Remove bread from pan. Mist bread with water while hot (optional - this softens the crust a bit), and let it cool on wire rack.

To avoid a gooey mess on your bread knife, be patient and wait at least for 12 hours to cut into your bread - and it will have developed its full aroma, too!

Even if it's hard to resist - wait at least 12 hours before slicing!

BreadStorm users (also of the free version) can download the formula here.


  1. No more rye in the final dough? Breads like that always taste great and your two-step preparation sounds interesting. I never get around to worm that into my timetable.

    1. No, it's half rye/half whole wheat. I'm not the greatest fan of 100% rye bread (having been force-fed with it - "Schwarzenbrot macht Wangen rot" - as a child). I have some breads that need 3 day ahead planning, and I don't always keep it in mind, either, but I like the short hands-on preparation. And it tastes really good!

  2. Hi Karen,
    I know American wheat en rey is different from Dutch / European. The hydration of this bread is 100%. Mostly I take 10% less water when I make an American recipe. What do you recommend for this bread?
    Have a nice weekend,


    1. Marion, I think I didn't change the water amount in my adaptation of the original German recipe. I would just try it out, the consistency should be very soft and sticky. Since you don't shape it and bake it in a loaf pan, small differences shouldn't matter too much.
      Have a nice weekend, too!

  3. Thank's for your fast reply. Starter is doing very well. Jetz geht's zum 'Intermediate dough':-)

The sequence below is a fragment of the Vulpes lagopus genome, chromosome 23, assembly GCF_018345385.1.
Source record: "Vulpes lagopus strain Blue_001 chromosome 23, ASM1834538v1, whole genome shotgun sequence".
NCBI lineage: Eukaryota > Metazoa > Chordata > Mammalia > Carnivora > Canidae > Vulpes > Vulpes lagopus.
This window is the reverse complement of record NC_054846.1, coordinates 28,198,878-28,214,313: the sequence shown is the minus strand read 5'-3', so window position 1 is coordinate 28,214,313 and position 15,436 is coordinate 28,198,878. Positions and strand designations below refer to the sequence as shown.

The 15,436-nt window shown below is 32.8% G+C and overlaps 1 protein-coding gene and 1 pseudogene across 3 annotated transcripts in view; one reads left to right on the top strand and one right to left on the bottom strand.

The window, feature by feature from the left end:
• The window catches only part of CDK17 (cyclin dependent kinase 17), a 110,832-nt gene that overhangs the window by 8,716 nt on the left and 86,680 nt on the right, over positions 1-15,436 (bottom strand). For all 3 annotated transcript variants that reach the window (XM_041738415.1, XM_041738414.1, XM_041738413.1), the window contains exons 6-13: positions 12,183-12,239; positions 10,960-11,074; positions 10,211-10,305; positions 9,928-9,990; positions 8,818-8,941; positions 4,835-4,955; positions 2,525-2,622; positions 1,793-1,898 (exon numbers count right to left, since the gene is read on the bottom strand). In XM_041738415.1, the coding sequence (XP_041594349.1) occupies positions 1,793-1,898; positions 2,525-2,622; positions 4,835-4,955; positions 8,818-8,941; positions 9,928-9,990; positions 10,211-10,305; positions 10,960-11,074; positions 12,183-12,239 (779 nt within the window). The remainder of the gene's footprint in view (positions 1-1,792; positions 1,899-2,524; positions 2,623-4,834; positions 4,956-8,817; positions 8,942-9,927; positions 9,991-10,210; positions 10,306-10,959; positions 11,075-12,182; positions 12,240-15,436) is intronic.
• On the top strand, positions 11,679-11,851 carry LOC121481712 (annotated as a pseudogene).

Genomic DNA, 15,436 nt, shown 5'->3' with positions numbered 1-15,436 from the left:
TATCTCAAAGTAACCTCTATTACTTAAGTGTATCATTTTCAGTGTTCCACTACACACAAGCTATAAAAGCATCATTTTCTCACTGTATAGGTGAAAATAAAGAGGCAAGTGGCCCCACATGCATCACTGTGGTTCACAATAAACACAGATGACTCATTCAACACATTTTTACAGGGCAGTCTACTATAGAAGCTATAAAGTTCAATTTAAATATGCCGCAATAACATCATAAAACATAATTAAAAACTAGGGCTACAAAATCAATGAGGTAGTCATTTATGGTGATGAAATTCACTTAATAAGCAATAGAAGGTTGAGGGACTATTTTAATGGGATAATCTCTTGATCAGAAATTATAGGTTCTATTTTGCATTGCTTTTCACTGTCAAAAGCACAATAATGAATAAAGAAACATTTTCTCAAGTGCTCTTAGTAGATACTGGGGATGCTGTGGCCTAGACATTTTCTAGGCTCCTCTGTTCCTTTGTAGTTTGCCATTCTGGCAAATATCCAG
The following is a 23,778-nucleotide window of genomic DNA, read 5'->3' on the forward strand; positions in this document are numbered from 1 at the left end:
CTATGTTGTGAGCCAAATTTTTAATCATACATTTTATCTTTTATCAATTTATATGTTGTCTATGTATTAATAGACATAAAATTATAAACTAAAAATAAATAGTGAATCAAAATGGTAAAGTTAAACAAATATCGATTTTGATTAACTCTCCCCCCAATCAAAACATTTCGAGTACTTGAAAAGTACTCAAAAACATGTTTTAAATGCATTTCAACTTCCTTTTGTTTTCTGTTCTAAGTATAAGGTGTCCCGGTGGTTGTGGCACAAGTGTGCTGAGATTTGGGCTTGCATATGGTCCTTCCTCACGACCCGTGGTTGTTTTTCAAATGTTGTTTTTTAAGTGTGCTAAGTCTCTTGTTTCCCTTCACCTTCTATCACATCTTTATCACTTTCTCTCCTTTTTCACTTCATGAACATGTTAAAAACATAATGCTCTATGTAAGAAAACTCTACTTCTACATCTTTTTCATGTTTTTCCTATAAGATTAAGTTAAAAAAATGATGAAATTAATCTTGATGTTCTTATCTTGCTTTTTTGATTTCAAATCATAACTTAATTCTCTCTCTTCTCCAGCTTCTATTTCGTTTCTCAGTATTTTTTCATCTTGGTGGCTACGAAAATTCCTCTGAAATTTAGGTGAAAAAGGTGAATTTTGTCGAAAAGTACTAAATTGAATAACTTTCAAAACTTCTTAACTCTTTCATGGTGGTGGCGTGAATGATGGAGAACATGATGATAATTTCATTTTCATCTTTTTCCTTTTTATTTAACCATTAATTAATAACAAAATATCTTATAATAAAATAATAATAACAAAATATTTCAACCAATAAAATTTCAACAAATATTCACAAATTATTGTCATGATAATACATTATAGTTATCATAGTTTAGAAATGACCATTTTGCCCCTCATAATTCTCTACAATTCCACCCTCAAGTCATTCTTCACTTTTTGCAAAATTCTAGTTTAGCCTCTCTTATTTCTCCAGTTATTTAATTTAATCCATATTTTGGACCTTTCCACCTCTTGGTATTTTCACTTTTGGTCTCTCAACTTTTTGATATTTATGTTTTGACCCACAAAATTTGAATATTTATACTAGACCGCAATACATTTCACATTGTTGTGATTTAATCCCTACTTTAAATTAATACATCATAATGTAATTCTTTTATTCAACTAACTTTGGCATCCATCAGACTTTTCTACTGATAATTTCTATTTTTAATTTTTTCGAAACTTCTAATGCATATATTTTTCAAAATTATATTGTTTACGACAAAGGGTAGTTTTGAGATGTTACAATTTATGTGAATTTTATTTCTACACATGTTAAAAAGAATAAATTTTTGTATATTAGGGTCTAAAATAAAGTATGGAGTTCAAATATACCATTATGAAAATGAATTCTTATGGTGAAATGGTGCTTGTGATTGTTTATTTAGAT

4. I made this bread yesterday, just doubled your recipe and ad 50 gr less water because I didn't soaked the seeds. Everything went very well till it came out of the oven. It was flatter after baking the before.
    Any idea what went wrong?
    My hubby loves the taste, especially the little 'hint' of sour.
    I prefer it without that 'hint'.

    We intend to go to Hamburg and the Ilands, but always( if we have time )the weather is bad. No 30 degrees :-(
    But maybe in the future...

    1. Marion, can it be that the bread was a bit overproofed? You said it was higher when you put it in the oven, but than deflated somewhat
      Another possibility could be the oven temperature was not quite high enough. With my new oven I have to raise the temperature all the time, otherwise is it too low.
      I hope you will have nice weather for your trip!

  5. I think it was overproofed. I choose ( for the first 10 minutes ) for 240 degrees, which was to much. Thank's for your reply.

    1. You are very welcome. And, as you know, it took me several trials over the years to get it right.

  6. One of the things I love about my travels to Germany are the delicious breads…especially the dark breads with seeds. This is one I know I would like.

  7. Thanks, Karen. I always scout out bakeries when I'm in Germany, avoiding the so-called "bake shops" that, unfortunately, pop up even there.

  8. Karin, I have to write and tell you that after almost 25 years of marriage to my Berliner (originally from Bremen), I have finally found the Brot Rezept of his dreams. It bakes perfectly every time (especially with my happily fed starter). I am a big fan of your blog, but for us this recipe--if you'll excuse the expression--takes the cake! Herzlichen Dank!

    1. Neile, you made my day! I'm very happy that this bread, one of my favorites, works so well for you and your husband. Perhaps you would like the Cecilienhof-Vollkornbrot, too - I based the method on the Friesische Schwarzbrot (it's on this blog).